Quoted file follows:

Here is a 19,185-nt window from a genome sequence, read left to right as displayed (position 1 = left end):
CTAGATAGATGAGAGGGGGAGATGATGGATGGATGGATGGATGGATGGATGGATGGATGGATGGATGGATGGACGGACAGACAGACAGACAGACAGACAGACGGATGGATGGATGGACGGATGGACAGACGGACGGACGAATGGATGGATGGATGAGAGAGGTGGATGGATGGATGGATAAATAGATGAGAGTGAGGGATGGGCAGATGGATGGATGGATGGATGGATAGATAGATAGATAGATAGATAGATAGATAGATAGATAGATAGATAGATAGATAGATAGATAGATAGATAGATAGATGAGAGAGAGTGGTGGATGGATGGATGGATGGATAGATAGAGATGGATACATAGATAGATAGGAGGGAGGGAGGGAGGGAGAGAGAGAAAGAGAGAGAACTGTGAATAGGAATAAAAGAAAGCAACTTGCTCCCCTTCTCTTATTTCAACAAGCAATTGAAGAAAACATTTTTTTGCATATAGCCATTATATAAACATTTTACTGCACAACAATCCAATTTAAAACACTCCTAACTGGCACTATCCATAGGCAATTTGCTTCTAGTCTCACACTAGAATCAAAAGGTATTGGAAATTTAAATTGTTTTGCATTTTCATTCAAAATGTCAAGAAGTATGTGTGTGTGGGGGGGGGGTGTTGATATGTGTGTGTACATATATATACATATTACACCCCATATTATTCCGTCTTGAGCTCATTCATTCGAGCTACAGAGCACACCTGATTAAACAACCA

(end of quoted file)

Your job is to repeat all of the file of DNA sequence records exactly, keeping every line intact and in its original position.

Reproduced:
Here is a 19,185-nt window from a genome sequence, read left to right as displayed (position 1 = left end):
CTAGATAGATGAGAGGGGGAGATGATGGATGGATGGATGGATGGATGGATGGATGGATGGATGGATGGATGGACGGACAGACAGACAGACAGACAGACAGACGGATGGATGGATGGACGGATGGACAGACGGACGGACGAATGGATGGATGGATGAGAGAGGTGGATGGATGGATGGATAAATAGATGAGAGTGAGGGATGGGCAGATGGATGGATGGATGGATGGATAGATAGATAGATAGATAGATAGATAGATAGATAGATAGATAGATAGATAGATAGATAGATAGATAGATAGATAGATGAGAGAGAGTGGTGGATGGATGGATGGATGGATAGATAGAGATGGATACATAGATAGATAGGAGGGAGGGAGGGAGGGAGAGAGAGAAAGAGAGAGAACTGTGAATAGGAATAAAAGAAAGCAACTTGCTCCCCTTCTCTTATTTCAACAAGCAATTGAAGAAAACATTTTTTTGCATATAGCCATTATATAAACATTTTACTGCACAACAATCCAATTTAAAACACTCCTAACTGGCACTATCCATAGGCAATTTGCTTCTAGTCTCACACTAGAATCAAAAGGTATTGGAAATTTAAATTGTTTTGCATTTTCATTCAAAATGTCAAGAAGTATGTGTGTGTGGGGGGGGGGTGTTGATATGTGTGTGTACATATATATACATATTACACCCCATATTATTCCGTCTTGAGCTCATTCATTCGAGCTACAGAGCACACCTGATTAAACAACCA